In the case of Nigeria, the Action Congress of Nigeria (ACN), that was ruling some state of the federation then before changing to All Progressive Congress (APC) in the last general election of 2015, was carrying out beautification projects as part of its political agenda. This is to bring about a face lift to the states they govern, in terms of planting greens (flowers, trees) and expanding old major roads to enhance movement in the respective states and the country.
Therefore, these two forms of urban beautification are of paramount importance to the present study on Ibadan urban. However, just a few portion of the state capital was covered.
In the case of Ibadan region, that is, the pattern of urban beautification differs in the entire metropolis. Places like Eleyele, Onireke, Aleshiloye, Gate, uch, Mokola, Challenge are more of road expansion project, then, Ring-Road, Gate, Dugbe, Bodija, Toll Gate and Akinyemi that features the planting of greens.
Whatever the case, before any form of beautification could be implemented, certain structures would have been demolished. Consequently, social and economic activitives would have been impacted negatively among others. Therefore, containers, kiosks or any other structure that are built in open spaces close to the road were subject to demolition. In Ibadan urban, more than 400 structures, including residential buildings that encroached on roads and illegal structures built by dwellers and traders were demolished in designated commercial parts of the city.The presence study is therefore to verify the perception of Ibadan metropolis dwellers on urban beautification programmes in Ibadan metropolis.
1. STATEMENT OF PROBLEM
There are many problems facing most urban centers, among which are the growth of illegal unauthorized structures; that is structures that flout principle of the standard offset backs to roads, high tension power-lines and unauthorized conversion of approved use of land to different use(s) that’s encroached on open spaces. These are compounded by growing population size and increase of social and economic activities. Ibadan metropolis, as a commercial nerve center of Nigeria and as an area experiencing high rate of urbanization is lacking in terms of adequate
physical layout adnd planning. In the recent past, Ibadan was classified as one of the dirtiest cities in the world, due to the shabby environmental situation of the largest city, south of the Sahara. (Kumuyi 2005).
However, Oyo state Government took interest in urban beautification in order to transform the city into a better shape. This resulted in the demolition of illegal structures along selected road. The spilt-over effect is the displacement of traders that occupied the illegal shops and spaces along the roads. The present study is therefore to examine the forms of urban beautification that are implemented in Ibadan urban and the way the dwellers perceived it. These are examined in terms of changes in the rate of security, road accessibility, loss of buildings/shops, damaged acquired by individuals to the city.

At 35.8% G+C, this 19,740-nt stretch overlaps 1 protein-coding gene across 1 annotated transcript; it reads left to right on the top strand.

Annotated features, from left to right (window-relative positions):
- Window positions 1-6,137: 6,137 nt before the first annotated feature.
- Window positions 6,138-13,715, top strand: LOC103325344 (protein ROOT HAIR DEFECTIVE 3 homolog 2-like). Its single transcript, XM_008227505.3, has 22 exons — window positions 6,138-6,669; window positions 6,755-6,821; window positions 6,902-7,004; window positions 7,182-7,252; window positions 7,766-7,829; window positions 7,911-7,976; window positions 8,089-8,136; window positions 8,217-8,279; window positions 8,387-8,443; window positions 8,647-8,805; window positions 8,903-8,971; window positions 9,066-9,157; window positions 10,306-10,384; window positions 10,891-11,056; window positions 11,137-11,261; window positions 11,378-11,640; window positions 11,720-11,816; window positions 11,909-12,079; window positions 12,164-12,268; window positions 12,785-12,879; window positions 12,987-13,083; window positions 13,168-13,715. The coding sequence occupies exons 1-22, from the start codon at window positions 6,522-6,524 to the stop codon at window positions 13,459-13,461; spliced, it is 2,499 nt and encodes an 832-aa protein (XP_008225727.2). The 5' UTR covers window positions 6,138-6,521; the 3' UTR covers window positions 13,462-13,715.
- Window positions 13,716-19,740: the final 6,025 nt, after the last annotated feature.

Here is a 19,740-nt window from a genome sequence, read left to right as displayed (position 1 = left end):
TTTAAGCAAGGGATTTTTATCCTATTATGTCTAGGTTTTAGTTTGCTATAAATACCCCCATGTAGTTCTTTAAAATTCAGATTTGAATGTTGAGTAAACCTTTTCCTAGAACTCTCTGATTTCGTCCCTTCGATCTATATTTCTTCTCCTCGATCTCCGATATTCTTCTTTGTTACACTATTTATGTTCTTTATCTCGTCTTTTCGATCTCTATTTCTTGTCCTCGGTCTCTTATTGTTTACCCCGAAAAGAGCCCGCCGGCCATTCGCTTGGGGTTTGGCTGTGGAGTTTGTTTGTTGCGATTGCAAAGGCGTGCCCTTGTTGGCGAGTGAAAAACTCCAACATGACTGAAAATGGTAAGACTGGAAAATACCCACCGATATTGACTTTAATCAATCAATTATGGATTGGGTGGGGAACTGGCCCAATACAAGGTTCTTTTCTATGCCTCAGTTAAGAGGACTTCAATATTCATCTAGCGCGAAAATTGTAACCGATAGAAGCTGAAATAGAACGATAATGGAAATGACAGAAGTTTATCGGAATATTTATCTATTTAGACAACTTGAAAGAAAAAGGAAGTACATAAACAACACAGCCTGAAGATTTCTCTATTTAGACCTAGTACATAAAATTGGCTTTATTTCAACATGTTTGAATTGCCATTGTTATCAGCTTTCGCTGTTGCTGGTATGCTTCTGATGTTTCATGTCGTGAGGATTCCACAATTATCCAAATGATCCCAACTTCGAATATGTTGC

1. AIM AND OBJECTIVES OF THE STUDY
The aim of this study is to assess the perception on urban beautification programs in Ibadan metropolis. The specific objectives are to:
1. To assess urban beautification programs in Ibadan metropolis.
2. To examine the perception of the inhabitants of Ibadan metropolis on the urban beautification programs.
3. To examine the effects of urban beautification programs on the livelihood of inhabitants of the study area.
1. Where are the urban beautification projects found across the study area?
1. What are the forms of urban beautification in Ibadan?
2. Which urban structure was demolished to accommodate the exiting urban beautification projects?
3. What are people’s perception of urban beautification in Ibadan metropolis?
4. What have been the impact of the beautification on urban dwellers in Ibadan metropolis?
1.5. Research hypotheses
1. There is no significant difference in the perception of inhabitants about urban beautification programs.
1.6: SIGNIFICANCE OF STUDY
The study which assesses the perception and attitude of people towards urban beautification program in Ibadan Metropolis is significant as it is expected to arise the consciousness of the people on the benefit of city beautification and space in urban areas. The study will help change the attitude and perception of people and government officials about urban beautification programs. It will help to bring about the better management and maintenance of Ibadan city cleanliness and beauty.
1.7 STUDY AREA
1.7.1 GEOGRAPHICAL LOCATION